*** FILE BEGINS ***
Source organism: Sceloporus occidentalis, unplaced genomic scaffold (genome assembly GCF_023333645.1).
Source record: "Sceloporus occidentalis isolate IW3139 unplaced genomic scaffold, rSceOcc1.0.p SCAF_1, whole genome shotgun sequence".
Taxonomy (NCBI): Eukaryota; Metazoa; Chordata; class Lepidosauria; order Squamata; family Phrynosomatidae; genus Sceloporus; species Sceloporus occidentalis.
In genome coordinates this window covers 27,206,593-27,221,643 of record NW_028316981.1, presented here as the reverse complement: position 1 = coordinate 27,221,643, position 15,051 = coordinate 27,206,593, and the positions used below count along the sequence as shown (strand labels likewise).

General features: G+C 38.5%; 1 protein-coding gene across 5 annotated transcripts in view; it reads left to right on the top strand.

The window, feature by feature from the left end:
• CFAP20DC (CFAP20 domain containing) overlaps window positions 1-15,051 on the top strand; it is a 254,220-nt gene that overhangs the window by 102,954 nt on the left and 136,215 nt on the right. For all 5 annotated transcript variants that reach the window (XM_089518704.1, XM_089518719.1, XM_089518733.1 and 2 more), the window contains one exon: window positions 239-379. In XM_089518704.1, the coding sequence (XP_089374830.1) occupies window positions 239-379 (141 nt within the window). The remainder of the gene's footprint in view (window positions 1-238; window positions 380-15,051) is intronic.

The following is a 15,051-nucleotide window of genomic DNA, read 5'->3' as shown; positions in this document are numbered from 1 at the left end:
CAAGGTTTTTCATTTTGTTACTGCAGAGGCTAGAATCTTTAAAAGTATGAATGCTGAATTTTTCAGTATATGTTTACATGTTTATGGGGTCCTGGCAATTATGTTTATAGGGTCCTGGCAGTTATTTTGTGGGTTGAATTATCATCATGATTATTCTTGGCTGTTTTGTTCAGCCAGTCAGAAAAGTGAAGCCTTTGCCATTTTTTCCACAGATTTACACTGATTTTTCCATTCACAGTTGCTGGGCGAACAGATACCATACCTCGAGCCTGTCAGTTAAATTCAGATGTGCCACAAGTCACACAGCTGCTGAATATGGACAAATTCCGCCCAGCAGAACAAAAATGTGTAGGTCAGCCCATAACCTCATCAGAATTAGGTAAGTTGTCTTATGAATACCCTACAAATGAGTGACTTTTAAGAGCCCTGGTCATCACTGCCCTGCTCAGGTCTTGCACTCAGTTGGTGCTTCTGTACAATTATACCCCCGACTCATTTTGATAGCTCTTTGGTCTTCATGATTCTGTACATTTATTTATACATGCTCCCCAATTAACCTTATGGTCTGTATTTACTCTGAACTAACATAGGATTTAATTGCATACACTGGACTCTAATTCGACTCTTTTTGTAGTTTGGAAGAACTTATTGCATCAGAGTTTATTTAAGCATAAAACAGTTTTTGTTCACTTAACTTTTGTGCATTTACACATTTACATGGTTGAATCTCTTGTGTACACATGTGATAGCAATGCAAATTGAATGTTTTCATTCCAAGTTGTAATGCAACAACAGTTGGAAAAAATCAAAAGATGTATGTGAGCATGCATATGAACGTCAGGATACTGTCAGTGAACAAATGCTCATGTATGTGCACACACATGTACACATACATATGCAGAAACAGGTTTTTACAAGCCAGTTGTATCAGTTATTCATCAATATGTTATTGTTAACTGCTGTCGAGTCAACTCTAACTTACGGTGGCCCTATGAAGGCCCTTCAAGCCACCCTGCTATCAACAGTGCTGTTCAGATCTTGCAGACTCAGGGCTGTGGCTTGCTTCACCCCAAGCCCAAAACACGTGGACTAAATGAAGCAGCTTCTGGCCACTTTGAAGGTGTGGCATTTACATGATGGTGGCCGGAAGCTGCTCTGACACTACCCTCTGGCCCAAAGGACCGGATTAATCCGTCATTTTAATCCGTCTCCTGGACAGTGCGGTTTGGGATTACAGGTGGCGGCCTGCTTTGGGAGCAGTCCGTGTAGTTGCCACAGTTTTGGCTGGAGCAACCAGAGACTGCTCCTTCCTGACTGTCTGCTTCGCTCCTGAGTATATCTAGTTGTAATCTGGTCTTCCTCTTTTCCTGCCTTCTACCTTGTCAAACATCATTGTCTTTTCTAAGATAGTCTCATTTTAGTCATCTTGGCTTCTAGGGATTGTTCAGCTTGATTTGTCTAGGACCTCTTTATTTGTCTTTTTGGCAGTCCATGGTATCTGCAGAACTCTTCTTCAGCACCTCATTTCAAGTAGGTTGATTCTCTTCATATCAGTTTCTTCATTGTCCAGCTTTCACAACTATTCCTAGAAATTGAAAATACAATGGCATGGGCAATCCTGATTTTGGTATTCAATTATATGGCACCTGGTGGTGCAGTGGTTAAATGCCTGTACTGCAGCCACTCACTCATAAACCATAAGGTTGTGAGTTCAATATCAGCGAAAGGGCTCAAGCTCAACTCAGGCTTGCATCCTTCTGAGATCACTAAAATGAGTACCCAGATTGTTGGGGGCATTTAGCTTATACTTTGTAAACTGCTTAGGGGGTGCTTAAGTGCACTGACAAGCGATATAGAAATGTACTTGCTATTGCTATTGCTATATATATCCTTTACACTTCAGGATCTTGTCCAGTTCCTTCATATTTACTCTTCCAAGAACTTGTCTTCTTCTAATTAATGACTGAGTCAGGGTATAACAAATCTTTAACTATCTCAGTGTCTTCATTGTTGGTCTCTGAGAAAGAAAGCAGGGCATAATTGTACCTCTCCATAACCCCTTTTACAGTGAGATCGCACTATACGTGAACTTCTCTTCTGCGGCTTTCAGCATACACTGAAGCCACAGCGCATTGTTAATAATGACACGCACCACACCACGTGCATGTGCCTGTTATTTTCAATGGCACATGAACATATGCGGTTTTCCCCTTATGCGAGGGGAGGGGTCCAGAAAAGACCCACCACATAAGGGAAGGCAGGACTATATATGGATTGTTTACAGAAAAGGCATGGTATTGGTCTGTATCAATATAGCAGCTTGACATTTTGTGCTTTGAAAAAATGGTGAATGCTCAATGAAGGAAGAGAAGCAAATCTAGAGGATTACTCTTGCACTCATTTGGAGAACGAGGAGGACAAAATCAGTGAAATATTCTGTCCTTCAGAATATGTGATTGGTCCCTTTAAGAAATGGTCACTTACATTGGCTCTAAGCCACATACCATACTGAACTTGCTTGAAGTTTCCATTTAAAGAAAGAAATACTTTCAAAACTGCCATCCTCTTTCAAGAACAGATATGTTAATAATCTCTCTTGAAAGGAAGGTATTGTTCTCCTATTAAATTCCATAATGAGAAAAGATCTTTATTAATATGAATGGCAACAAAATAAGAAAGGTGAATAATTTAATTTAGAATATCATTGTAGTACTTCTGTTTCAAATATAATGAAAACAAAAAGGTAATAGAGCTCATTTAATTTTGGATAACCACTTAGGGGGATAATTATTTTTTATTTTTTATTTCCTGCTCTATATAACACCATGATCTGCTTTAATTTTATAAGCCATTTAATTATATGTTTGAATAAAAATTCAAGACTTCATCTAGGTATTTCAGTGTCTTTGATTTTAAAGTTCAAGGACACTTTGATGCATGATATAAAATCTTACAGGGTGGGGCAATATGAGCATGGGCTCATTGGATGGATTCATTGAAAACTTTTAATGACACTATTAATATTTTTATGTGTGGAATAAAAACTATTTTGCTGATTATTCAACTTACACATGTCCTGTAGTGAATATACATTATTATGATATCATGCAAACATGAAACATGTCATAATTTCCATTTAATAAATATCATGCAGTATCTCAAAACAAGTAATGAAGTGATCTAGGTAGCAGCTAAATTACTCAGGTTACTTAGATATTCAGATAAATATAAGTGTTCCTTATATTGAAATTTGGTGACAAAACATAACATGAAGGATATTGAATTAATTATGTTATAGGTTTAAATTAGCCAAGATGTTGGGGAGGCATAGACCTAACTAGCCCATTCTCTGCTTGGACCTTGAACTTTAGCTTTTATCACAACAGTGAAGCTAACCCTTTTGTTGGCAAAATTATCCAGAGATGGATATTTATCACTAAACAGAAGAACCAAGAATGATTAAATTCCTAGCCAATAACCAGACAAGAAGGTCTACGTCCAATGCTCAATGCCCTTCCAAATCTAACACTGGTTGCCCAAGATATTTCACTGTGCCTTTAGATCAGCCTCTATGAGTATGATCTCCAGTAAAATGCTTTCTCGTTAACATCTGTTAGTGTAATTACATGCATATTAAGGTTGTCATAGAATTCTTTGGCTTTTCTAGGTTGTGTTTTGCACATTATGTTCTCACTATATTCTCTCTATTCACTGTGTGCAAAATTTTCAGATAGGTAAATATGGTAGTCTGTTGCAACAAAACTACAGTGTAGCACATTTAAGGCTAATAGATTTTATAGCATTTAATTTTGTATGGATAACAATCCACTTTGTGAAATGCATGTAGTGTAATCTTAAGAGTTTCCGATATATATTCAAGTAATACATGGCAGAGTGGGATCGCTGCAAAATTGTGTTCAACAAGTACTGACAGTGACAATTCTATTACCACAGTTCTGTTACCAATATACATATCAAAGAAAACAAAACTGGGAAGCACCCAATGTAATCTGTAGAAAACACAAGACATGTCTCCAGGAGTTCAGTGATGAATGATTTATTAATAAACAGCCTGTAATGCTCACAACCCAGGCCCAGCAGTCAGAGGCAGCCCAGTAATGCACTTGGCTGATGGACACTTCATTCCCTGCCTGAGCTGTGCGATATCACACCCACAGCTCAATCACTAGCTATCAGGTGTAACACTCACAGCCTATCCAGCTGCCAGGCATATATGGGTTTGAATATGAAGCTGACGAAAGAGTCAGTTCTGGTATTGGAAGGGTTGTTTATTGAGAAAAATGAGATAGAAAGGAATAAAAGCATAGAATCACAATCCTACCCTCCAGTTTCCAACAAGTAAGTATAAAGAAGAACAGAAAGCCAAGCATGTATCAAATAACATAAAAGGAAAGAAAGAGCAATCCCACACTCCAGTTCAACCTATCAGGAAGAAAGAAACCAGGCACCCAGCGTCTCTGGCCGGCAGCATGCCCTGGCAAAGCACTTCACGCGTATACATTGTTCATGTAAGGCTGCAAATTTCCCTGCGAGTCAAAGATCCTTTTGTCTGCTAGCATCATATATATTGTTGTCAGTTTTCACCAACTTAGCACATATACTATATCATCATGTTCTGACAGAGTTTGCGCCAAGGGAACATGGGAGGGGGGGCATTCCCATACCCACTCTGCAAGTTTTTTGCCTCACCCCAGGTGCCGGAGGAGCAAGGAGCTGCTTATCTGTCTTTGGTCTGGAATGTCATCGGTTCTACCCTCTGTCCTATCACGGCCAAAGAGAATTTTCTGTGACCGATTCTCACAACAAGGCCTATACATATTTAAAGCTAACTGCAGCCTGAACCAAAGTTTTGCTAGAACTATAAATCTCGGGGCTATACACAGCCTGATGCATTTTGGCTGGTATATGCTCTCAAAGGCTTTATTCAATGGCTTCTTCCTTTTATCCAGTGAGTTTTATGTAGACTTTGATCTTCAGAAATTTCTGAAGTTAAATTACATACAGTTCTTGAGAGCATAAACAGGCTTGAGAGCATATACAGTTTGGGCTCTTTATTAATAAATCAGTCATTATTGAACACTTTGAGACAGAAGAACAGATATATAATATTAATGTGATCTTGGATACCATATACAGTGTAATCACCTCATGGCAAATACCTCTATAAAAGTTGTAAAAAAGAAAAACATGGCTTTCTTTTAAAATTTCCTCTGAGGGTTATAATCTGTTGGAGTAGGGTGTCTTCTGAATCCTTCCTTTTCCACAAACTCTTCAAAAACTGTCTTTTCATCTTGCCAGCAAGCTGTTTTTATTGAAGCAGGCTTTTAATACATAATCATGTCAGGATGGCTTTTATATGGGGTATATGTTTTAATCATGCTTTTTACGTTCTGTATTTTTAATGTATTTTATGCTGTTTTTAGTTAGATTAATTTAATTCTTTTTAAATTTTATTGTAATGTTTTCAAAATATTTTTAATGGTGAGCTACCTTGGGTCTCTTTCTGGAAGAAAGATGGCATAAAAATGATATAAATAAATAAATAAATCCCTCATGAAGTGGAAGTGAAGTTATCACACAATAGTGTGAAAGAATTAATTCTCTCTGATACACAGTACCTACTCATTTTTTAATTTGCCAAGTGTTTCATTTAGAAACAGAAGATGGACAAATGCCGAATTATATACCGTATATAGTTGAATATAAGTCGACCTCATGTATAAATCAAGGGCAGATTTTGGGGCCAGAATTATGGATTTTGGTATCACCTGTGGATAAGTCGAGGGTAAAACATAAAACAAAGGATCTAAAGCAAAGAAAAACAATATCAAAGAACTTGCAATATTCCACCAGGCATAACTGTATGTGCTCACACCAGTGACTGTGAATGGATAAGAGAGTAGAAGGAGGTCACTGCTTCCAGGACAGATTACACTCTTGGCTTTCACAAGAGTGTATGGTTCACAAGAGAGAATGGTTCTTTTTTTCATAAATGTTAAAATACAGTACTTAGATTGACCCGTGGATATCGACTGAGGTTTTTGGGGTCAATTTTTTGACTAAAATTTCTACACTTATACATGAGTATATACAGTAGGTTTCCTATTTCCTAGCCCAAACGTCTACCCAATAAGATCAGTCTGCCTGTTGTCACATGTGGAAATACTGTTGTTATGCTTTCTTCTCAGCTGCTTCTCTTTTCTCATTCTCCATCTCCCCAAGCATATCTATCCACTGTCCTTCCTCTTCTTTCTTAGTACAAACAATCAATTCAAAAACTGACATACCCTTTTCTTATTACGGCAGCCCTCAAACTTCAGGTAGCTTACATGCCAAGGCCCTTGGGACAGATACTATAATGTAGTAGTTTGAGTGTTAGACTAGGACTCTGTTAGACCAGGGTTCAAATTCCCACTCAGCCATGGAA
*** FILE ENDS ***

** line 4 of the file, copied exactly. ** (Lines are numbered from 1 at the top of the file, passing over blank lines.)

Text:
In genome coordinates this window covers 27,206,593-27,221,643 of record NW_028316981.1, presented here as the reverse complement: position 1 = coordinate 27,221,643, position 15,051 = coordinate 27,206,593, and the positions used below count along the sequence as shown (strand labels likewise).